In 1789 President Washington proclaimed a national day of Thanksgiving, but this was hit or miss, and it was observed intermittently until 1863 when Lincoln proclaimed Thanksgiving as the last Thursday in November. This seemed to make everybody happy, until “hello” in 1939 FDR did some more proclaiming and Thanksgiving was changed to the third Thursday in November.
This was not supposed to be trifled with. However……
In some states the holiday was observed on the third Thursday, others paid it no heed; and folks who wanted to eat at Grandma’s, knew they’d better show up on the fourth Thursday. A fairly common question during the 1939-41 period was: “Who’s Thanksgiving yaw’ll observing, Roosevelt’s or Grandma’s?”
The politicians had crossed the wrong crowd this time. While Grandma didn’t care a whit what Congress decided one way or another; she knew very well which day was Thanksgiving and which day was Christmas; Congress got a little steamed by all the national confusion. So, in 1941 a final resolution was passed which established the time for giving “Thanks,” as the fourth Thursday in November. Period!
Ah, those Novembers, that time. That place. If you close your eyes you can almost touch that feeling, smell that turkey! The Promise Land. Remember when a day seemed to last an eternity. And for Grandma who worked so hard, they probably felt like it.
Today, I suppose a good many families go to a restaurant for Thanksgiving dinner. But the table of choice used to be at Grandma’s, and folks just hitched up or cranked up and clucked right along to where the spread was taste-tested.
In fact everyone stayed, or hung closely around Grandmas during Thanksgiving week. Travel was slow, and cold. So when Pilgrims from any distance gathered they came for long visits.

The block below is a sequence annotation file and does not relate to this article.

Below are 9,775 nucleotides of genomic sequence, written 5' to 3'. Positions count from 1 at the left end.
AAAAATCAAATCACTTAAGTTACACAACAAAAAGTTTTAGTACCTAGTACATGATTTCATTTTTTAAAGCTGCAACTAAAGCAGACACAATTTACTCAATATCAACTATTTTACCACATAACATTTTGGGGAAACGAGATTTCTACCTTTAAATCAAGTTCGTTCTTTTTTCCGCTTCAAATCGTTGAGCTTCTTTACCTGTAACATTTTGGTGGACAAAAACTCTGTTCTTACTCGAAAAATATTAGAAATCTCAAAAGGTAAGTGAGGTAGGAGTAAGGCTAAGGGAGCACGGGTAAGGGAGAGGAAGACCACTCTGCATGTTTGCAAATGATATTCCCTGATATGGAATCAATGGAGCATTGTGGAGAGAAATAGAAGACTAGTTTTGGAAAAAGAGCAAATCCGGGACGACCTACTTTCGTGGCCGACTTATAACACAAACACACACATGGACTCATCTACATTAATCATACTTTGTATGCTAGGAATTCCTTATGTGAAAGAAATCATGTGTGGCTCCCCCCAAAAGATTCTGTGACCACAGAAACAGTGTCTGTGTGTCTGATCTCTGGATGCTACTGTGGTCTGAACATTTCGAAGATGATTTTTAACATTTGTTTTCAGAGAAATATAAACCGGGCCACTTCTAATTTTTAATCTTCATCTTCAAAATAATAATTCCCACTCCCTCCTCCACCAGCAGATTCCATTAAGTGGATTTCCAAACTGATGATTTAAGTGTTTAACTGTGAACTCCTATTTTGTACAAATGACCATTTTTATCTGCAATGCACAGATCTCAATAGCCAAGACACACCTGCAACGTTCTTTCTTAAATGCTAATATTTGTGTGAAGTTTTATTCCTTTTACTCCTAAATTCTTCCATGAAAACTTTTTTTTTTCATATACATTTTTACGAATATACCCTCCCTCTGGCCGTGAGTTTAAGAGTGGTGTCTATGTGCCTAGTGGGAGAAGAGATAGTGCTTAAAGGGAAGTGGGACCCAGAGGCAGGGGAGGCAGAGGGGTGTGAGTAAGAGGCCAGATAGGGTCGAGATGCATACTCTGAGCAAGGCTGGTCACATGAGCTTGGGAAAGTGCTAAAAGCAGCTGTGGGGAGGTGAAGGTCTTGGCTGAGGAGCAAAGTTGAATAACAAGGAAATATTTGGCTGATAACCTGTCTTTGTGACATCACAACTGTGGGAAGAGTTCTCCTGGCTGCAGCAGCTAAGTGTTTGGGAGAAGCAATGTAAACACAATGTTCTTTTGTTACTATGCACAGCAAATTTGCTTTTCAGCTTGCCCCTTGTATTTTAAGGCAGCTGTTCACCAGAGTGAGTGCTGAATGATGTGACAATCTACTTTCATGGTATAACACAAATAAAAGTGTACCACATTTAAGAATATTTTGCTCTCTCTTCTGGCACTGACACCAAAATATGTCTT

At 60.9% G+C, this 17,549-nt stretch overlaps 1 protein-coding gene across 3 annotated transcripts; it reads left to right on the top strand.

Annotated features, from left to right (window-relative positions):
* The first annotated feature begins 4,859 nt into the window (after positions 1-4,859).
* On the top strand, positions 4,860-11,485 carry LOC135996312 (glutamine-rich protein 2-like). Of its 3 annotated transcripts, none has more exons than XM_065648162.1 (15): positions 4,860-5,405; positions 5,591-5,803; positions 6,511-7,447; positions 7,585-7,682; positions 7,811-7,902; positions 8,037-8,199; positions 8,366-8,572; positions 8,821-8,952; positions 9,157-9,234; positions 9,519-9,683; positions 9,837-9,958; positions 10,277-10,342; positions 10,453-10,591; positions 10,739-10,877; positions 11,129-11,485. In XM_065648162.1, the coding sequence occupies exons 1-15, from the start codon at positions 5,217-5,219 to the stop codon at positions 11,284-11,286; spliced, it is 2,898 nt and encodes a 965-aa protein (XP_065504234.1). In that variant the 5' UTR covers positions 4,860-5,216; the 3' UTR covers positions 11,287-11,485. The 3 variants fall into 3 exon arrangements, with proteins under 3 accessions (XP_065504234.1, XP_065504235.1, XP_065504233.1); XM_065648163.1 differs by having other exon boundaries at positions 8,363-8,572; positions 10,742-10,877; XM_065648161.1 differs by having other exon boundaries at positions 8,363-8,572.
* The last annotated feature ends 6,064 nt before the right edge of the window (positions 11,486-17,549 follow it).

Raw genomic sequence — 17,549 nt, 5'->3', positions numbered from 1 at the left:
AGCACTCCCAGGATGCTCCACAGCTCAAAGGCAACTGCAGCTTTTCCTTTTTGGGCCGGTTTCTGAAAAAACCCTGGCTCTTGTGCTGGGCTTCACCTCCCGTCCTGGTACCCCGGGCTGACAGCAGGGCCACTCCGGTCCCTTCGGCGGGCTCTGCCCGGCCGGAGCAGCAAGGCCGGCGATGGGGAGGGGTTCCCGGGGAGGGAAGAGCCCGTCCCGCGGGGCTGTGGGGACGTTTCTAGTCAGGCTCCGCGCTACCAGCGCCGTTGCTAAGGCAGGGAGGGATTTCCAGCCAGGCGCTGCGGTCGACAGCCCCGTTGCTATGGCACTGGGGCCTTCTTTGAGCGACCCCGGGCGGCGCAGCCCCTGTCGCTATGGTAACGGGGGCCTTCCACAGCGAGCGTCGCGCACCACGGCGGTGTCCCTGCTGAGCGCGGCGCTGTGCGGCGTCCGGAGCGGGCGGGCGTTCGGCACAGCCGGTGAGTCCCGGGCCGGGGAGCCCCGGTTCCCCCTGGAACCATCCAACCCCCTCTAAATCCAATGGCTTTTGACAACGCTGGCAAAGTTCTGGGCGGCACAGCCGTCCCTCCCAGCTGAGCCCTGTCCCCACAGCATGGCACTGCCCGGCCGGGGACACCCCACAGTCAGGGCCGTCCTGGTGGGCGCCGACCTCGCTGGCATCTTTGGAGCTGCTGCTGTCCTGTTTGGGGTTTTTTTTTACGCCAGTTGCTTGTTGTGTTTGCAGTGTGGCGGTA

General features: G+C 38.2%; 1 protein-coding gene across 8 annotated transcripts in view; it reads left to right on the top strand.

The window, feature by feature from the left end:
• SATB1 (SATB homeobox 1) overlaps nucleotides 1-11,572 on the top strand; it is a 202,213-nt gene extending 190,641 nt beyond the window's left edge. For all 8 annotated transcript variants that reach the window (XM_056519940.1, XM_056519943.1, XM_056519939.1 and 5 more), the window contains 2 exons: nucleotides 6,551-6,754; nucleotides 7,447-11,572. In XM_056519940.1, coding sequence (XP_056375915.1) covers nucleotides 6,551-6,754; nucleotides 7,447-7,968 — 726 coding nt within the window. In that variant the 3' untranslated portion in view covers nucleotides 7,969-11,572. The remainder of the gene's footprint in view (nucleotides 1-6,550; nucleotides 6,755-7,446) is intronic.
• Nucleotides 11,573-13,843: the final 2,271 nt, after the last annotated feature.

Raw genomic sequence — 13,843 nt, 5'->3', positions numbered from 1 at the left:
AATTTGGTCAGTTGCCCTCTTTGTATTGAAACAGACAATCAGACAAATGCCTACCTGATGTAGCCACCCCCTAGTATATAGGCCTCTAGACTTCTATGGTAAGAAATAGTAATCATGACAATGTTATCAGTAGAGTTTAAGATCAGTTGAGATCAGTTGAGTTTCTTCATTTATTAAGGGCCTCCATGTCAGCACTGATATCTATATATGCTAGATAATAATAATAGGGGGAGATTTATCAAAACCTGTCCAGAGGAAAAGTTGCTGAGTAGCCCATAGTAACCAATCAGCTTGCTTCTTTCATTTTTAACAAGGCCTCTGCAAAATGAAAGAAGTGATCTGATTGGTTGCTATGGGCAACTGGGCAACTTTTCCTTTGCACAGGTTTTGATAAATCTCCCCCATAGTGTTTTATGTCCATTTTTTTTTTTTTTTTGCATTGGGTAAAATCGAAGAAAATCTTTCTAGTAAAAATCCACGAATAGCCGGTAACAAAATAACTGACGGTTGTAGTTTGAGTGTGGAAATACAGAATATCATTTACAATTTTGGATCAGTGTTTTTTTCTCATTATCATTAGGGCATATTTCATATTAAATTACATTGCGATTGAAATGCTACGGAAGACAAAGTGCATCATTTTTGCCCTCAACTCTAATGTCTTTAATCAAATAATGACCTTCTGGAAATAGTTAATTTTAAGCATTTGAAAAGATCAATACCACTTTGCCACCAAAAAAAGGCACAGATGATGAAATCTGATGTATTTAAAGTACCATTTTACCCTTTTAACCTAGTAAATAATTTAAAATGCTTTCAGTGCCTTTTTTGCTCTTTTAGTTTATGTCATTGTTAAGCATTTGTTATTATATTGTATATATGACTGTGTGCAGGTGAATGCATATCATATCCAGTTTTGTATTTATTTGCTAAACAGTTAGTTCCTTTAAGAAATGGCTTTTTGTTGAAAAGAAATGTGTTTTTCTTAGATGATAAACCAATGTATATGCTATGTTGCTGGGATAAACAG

The big Thanksgiving meal was around noon, and there was enough food on Granny’s table to sustain us through a famine of Old Testament proportions. Still we worried………
With all the grownups, teenagers and little “younguns,”certain eating arrangements became necessary. The elders of the tribe ate at the “first table” the teenagers ate at the second table, and the miserable small fries stood around and put a silent pox on the human race, as they waited, (and waited, and………) for the “third table,” their time to finally fill up on Grandma’s sweet cooking.
“Real suffering” my friend Oscar Bizzell used to describe it. The adults weren’t so bad, but as little ones watched and waited for the second table to be cleared, eternity took on a whole new meaning. The tots knew, those laggards would eat the good parts of the turkey, and most of the desserts before it got to them. “You ate ALL the sweet-potato pie!”
Many a youngster when asked what he wanted to do when he grew up, would reply: “All I want to do is sit at that first table, one durn time!”
Sleeping arrangements really required imagination, even at Grandma’s roomy, old house. Trundle-beds, pallets, (quilts on the floor) feather beds, and just about anything Grandma could devise were pulled out of somewhere and touched up for sleeping her brood, and all the others that had somehow found her house and joined the family.
Naturally, it was a ‘given’ that fights broke out between three-four boys sleeping in the same bed. By the time the rest of the crowd was peaceful, you could depend on some ‘curly-head’ who just had to have a drink of water or visit the facilities; thus water in either case, caused a fuss and annoyed half the household. And it really wasn’t a smart move to wake up Grandma!
Children were encouraged (told) to play outdoors regardless of the weather. So, they played fast-moving-games. Ante-Over, was about the busiest. Two sides throwing and yelling, any kind of old ball would do, just so it would bounce.
“Over! What’s wrong now”?
Finally, before anybody passed out from ‘pure hunger,’ the sweet, angelic call for “third table” rang loud and clear in the November air. Games were forgotten in the scramble to eat. Clean hands and small faces wreathed in smiles found a chair at dear Grandma’s table.
“Let the eating begin! “Thank you Lord,” the third table would now be rewarded. “Amen!”
So as you gather today with your own family, blessed, as I pray you are, give a passing moment of thought to childhood Thanksgivings. And if you’re old enough, smile, remember the “third table.”
Remember in your heart those Thanksgivings of yesteryear, those moments, those faces long gone. Remember too, that our best defense against the dark side of this troubled world starts in the haven of our own homes.
Remember the importance families placed in being together. Be nostalgic. And please remember Grandma………..
That lady knew exactly how to throw a perfect “Thanksgiving!”